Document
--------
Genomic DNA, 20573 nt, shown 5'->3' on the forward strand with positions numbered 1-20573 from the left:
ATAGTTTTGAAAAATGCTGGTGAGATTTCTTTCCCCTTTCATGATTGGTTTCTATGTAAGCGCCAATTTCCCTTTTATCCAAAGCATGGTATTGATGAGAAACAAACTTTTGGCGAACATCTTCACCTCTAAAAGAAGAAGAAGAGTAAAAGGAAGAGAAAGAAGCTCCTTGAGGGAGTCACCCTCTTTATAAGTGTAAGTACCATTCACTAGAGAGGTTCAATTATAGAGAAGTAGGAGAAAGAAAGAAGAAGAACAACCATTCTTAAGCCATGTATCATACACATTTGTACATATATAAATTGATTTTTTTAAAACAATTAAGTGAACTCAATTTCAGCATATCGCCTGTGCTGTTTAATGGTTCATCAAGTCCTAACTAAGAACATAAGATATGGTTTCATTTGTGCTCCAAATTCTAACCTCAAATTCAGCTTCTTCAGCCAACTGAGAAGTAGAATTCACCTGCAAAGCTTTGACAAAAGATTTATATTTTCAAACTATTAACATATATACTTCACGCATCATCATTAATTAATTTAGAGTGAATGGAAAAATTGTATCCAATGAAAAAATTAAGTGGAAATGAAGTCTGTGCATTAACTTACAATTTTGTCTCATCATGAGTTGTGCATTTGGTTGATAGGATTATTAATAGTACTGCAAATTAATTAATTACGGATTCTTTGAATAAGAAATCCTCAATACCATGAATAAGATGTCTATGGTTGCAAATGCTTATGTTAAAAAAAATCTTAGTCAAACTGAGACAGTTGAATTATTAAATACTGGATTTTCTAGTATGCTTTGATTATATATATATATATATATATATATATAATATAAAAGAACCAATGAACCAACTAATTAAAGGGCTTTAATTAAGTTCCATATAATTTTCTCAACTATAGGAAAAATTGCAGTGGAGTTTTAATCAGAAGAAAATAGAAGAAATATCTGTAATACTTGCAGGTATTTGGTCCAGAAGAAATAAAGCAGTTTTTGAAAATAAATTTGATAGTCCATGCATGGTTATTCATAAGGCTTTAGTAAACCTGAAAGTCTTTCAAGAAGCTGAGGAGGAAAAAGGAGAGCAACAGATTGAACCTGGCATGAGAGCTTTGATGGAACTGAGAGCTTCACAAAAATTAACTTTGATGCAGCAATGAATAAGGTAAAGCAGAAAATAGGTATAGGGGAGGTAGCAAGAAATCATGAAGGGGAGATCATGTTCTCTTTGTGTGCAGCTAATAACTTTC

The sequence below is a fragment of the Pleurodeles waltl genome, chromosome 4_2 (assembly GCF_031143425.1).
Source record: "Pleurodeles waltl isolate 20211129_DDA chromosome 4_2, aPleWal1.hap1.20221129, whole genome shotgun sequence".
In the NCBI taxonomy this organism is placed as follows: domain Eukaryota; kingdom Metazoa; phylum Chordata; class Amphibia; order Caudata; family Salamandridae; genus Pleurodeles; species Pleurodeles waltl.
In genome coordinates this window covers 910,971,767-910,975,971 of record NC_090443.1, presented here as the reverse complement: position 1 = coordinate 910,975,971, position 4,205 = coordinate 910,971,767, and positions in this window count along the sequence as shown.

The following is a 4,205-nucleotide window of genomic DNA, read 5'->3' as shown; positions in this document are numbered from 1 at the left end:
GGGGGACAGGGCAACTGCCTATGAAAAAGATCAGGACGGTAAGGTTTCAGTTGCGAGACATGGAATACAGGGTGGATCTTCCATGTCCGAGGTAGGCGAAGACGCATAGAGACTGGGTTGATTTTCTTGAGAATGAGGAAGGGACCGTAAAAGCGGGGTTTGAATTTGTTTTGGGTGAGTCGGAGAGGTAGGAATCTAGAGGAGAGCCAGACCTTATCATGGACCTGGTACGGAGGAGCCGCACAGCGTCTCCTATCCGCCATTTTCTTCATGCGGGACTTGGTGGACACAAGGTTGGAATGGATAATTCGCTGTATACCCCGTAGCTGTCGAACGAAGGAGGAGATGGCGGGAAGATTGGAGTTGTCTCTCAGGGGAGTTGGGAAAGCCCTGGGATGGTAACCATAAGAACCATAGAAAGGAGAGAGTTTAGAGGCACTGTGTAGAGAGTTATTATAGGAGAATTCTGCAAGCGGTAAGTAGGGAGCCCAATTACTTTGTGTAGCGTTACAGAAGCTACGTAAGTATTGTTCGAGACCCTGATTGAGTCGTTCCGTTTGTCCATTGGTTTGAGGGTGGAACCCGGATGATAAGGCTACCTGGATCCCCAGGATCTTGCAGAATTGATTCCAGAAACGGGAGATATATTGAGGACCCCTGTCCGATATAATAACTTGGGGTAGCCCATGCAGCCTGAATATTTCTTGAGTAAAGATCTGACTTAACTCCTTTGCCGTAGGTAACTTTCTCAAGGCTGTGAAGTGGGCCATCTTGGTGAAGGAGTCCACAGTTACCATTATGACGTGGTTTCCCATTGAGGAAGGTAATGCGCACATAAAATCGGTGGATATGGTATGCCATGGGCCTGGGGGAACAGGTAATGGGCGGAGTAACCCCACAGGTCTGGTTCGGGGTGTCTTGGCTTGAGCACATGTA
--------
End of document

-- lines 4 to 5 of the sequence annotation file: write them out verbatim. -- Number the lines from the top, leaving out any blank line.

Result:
Source record: "Pleurodeles waltl isolate 20211129_DDA chromosome 4_2, aPleWal1.hap1.20221129, whole genome shotgun sequence".
In the NCBI taxonomy this organism is placed as follows: domain Eukaryota; kingdom Metazoa; phylum Chordata; class Amphibia; order Caudata; family Salamandridae; genus Pleurodeles; species Pleurodeles waltl.